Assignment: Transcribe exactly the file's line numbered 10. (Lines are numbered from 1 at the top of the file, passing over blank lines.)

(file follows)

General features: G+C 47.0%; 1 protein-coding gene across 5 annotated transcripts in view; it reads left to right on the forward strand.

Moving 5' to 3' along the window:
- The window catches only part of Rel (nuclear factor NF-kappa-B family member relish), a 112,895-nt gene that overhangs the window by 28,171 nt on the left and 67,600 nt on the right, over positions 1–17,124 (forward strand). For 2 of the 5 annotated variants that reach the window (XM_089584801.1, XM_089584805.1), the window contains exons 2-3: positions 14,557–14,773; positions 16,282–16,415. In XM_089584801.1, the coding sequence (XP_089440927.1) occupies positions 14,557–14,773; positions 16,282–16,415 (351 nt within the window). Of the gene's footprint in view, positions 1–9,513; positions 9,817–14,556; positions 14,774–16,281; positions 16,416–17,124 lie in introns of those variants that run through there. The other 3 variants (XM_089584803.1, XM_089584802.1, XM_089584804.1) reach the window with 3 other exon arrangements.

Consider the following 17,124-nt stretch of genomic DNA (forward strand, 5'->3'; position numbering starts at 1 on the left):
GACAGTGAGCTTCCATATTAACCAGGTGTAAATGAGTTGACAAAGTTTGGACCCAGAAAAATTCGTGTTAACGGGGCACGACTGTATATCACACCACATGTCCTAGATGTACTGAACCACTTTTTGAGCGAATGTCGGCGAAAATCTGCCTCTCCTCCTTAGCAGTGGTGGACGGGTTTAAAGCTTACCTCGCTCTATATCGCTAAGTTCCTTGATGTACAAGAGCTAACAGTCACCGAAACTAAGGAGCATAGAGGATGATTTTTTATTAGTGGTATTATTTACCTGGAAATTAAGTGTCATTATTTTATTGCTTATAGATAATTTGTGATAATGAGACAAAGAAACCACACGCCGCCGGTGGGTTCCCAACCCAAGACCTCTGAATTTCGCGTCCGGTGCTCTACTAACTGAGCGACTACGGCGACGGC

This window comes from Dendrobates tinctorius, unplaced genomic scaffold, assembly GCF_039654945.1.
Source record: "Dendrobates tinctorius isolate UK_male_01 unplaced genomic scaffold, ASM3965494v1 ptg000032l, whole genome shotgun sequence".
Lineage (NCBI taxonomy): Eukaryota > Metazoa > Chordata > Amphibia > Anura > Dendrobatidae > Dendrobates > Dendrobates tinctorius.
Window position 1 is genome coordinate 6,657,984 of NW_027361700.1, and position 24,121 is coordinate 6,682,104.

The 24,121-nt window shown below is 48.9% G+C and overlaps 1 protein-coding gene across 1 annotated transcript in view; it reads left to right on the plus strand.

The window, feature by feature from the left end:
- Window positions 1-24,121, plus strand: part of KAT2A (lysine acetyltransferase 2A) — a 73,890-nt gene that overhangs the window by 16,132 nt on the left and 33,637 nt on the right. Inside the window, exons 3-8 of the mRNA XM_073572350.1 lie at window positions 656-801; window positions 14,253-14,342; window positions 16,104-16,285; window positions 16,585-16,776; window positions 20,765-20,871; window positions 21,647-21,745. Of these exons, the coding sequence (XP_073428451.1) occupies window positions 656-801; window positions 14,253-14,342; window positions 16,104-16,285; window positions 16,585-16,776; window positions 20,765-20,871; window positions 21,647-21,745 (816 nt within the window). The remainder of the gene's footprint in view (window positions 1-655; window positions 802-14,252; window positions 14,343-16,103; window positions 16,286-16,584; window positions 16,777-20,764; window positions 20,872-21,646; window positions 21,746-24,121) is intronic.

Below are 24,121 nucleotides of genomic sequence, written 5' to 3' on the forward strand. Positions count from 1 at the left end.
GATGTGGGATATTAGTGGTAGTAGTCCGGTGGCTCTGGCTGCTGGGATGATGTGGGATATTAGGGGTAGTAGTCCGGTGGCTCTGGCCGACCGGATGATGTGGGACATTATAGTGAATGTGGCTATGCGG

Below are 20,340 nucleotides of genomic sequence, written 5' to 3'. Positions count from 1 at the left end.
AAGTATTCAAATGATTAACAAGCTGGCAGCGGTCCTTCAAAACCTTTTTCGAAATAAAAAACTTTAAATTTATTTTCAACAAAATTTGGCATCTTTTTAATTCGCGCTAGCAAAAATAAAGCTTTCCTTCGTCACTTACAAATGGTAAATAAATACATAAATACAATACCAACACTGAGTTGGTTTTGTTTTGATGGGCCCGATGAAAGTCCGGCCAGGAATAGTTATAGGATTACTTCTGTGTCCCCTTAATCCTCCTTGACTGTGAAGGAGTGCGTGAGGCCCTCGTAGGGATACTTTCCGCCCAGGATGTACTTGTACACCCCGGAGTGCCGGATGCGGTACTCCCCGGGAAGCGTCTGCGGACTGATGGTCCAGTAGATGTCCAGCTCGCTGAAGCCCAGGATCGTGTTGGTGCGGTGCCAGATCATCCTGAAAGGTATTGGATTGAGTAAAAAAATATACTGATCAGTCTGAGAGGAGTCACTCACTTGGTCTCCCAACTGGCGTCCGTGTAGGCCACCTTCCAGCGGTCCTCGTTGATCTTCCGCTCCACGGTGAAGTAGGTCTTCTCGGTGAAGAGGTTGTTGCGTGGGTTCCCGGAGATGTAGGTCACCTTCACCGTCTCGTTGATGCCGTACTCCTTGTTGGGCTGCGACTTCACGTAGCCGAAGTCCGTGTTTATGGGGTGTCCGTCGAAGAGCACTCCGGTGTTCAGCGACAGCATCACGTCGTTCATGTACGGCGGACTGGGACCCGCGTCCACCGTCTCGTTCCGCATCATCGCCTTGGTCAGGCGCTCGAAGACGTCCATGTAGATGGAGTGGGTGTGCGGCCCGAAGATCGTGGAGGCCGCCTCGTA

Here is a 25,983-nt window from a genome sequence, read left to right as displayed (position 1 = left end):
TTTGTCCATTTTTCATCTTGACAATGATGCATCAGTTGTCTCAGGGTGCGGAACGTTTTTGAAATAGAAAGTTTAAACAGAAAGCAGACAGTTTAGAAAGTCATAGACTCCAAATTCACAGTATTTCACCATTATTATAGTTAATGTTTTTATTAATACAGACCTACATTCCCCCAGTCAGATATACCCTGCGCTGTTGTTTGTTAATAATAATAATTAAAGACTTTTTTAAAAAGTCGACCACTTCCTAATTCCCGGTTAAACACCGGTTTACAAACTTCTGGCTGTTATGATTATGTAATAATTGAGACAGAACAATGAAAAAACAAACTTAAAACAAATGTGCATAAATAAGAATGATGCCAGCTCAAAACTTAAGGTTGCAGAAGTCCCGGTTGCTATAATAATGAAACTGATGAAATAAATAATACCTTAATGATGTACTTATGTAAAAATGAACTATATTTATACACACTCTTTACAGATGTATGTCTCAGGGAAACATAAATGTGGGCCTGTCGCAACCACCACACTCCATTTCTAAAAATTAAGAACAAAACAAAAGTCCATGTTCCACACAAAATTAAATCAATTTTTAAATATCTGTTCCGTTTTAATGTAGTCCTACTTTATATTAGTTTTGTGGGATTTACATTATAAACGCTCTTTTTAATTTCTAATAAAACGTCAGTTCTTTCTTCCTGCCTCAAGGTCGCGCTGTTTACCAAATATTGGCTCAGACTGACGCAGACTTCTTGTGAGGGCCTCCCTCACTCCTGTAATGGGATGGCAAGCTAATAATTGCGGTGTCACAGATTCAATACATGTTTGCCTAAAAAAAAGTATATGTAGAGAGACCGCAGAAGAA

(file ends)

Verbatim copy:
The 24,121-nt window shown below is 48.9% G+C and overlaps 1 protein-coding gene across 1 annotated transcript in view; it reads left to right on the plus strand.